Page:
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Using Rhythm to Perform Poetry

In this worksheet, students identify rhythm patterns in poetry by counting stressed and unstressed syllables. Students learn how to read poems out loud.

'Using Rhythm to Perform Poetry' worksheet

Key stage:  KS 2

Curriculum topic:  Reading: Comprehension

Curriculum subtopic:  Recognise Forms of Poetry

Difficulty level:  

Worksheet Overview

QUESTION 1 of 10

One of the important features of a poem is its rhythm, which is the pattern the sounds make when we read them out loud.

 

Try reading this nursery rhyme out loud.

Mary had a little lamb,

Its fleece was white as snow.

And everywhere that Mary went,

The lamb was sure to go.

 

As you read aloud, you will have put more emphasis, or stress, on some words (and syllables) than others. If the poem is rewritten with the stressed syllables in bold capitals, it looks like this:

MARy HAD a LITtle LAMB,

It's FLEECE was WHITE as SNOW.

And EVeryWHERE that MARy WENT,

The LAMB was SURE to GO.

 

A stressed syllable is followed by an unstressed syllable each time. If you try reading the poem the other way round (so you put emphasis on the words that are not in bold capitals) it sounds very strange!

 

In this worksheet, you can practise reading different poems out loud and identifying their patterns of rhythm.

Read these lines from a nursery rhyme out loud.

 

Twinkle, twinkle little star,

How I wonder what you are.

 

Which of these versions shows the rhythm of the first line correctly?

 

1) TWINkle TWINkle LITtle STAR

2) TwinKLE twinKLE litTLE star

version 1

version 2

Now read these lines out loud.

 

Simple Simon met a pieman

Going to the fair.

Said Simple Simon to the pieman

Let me taste your ware.

 

Which version shows the rhythm correctly?

 

1) SIMple SImon MET a PIEman

2) SimPLE SiMON met A pieMAN

version 1

version 2

Look at the poem from the introduction again and count how many syllables are stressed in each line.

 

MARy HAD a LITtle LAMB,

It's FLEECE was WHITE as SNOW.

And EVeryWHERE that MARy WENT,

The LAMB was SURE to GO.

 

The first line has four stressed syllables (MAR, HAD, LIT and LAMB).

 

How many syllables are stressed in the second line?

2

3

4

Look again at Twinkle twinkle little star. Read the whole verse out loud and count how many syllables are stressed in each line. (It is the same number each time.)

 

Twinkle twinkle little star,

How I wonder what you are.

Up above the world so high,

Like a diamond in the sky.

 

How many stressed syllables does each line have?

2

3

4

The poems so far have all had a rhythm pattern of one stressed syllable followed by one unstressed syllable.

TWINkle TWINkle LITtle STAR.

MARy HAD a LITtle LAMB.

 

These can be seen as having a DA da DA da rhythm, but some poems have a different rhythm.

 

Read this line out loud.

Where are you going to, my pretty maid?

 

The rhythm is DA da da DA da da DA da da DA this time.

 

What rhythm does this line have?

How many days has my baby to play?

DA da DA da DA da DA da DA da

DA da da DA da da DA da da DA

What is the rhythm of the first line of this verse?

 

Old Mother Hubbard

Went to the cupboard,

To fetch her poor dog a bone.

DA da DA da DA

DA da da DA da

da da DA da DA

  • Question 1

Read these lines from a nursery rhyme out loud.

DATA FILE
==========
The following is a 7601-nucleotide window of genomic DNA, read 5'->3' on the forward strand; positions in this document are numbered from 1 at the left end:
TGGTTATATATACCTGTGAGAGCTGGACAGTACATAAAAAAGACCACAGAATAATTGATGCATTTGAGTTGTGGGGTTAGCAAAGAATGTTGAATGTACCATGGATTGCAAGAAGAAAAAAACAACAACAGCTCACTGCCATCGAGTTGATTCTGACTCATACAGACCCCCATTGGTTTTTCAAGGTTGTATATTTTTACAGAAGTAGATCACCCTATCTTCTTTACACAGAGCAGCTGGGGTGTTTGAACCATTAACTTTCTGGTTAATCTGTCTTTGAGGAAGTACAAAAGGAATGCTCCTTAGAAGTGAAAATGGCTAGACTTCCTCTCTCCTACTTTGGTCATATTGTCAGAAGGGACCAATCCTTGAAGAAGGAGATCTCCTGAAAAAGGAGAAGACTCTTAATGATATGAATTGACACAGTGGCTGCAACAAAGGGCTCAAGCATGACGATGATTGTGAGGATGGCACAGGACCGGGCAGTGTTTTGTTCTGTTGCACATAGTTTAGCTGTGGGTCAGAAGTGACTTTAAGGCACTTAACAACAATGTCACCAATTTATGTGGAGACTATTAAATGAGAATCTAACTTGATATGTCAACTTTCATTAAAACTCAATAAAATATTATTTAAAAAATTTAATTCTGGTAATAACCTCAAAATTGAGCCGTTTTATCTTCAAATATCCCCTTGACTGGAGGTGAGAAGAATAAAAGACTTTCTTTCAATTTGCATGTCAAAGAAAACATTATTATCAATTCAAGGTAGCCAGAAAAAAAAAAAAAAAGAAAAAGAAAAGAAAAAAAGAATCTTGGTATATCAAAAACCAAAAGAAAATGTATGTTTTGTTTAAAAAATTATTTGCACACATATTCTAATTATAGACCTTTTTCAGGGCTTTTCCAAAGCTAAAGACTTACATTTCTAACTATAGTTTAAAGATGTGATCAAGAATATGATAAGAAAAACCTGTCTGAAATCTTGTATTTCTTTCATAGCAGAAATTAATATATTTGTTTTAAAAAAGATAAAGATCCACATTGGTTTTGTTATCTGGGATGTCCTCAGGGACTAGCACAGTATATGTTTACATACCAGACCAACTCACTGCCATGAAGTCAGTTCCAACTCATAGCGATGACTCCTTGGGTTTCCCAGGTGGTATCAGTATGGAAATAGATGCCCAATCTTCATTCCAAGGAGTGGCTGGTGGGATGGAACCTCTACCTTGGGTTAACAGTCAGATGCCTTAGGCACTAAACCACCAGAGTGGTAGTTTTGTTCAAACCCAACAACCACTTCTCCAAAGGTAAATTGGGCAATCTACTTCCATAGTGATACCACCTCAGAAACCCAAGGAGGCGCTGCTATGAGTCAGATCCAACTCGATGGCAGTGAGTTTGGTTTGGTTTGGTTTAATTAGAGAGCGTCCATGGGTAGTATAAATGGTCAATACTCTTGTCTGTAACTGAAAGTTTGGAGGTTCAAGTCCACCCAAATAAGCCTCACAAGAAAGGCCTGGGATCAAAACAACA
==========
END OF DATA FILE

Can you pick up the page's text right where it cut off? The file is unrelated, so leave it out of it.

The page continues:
Twinkle, twinkle little star,

How I wonder what you are.

 

Which of these versions shows the rhythm of the first line correctly?

 

1) TWINkle TWINkle LITtle STAR

2) TwinKLE twinKLE litTLE star

CORRECT ANSWER
version 1
EDDIE SAYS
Version 1 is correct. The stress is on TWIN each time.
  • Question 2

Now read these lines out loud.

 

Simple Simon met a pieman

Going to the fair.

Said Simple Simon to the pieman

Let me taste your ware.

 

Which version shows the rhythm correctly?

 

1) SIMple SImon MET a PIEman

2) SimPLE SiMON met A pieMAN

CORRECT ANSWER
version 1
EDDIE SAYS
Version 1 is correct again. The stress is on SIM in 'simple' and SI in 'Simon'.
  • Question 3

Look at the poem from the introduction again and count how many syllables are stressed in each line.

 

MARy HAD a LITtle LAMB,

It's FLEECE was WHITE as SNOW.

And EVeryWHERE that MARy WENT,

The LAMB was SURE to GO.

 

The first line has four stressed syllables (MAR, HAD, LIT and LAMB).

 

How many syllables are stressed in the second line?

CORRECT ANSWER
3
EDDIE SAYS
The stressed syllables are FLEECE, WHITE and SNOW.
  • Question 4

Look again at Twinkle twinkle little star. Read the whole verse out loud and count how many syllables are stressed in each line. (It is the same number each time.)

 

Twinkle twinkle little star,

How I wonder what you are.

Up above the world so high,

Like a diamond in the sky.

 

How many stressed syllables does each line have?

CORRECT ANSWER
4
EDDIE SAYS
Each line has four stressed syllables (TWINkle TWINkle LITtle STAR).
  • Question 5

The poems so far have all had a rhythm pattern of one stressed syllable followed by one unstressed syllable.

TWINkle TWINkle LITtle STAR.

MARy HAD a LITtle LAMB.

 

These can be seen as having a DA da DA da rhythm, but some poems have a different rhythm.

 

Read this line out loud.

Where are you going to, my pretty maid?

 

The rhythm is DA da da DA da da DA da da DA this time.

 

What rhythm does this line have?

How many days has my baby to play?

CORRECT ANSWER
DA da da DA da da DA da da DA
EDDIE SAYS
The rhythm is the same as the rhythm of 'Where are you going to, my pretty maid?'
  • Question 6

What is the rhythm of the first line of this verse?

 

Old Mother Hubbard

Went to the cupboard,

To fetch her poor dog a bone.

CORRECT ANSWER
DA da da DA da
EDDIE SAYS
The stresses are on OLD and HUB.
---- OR ----

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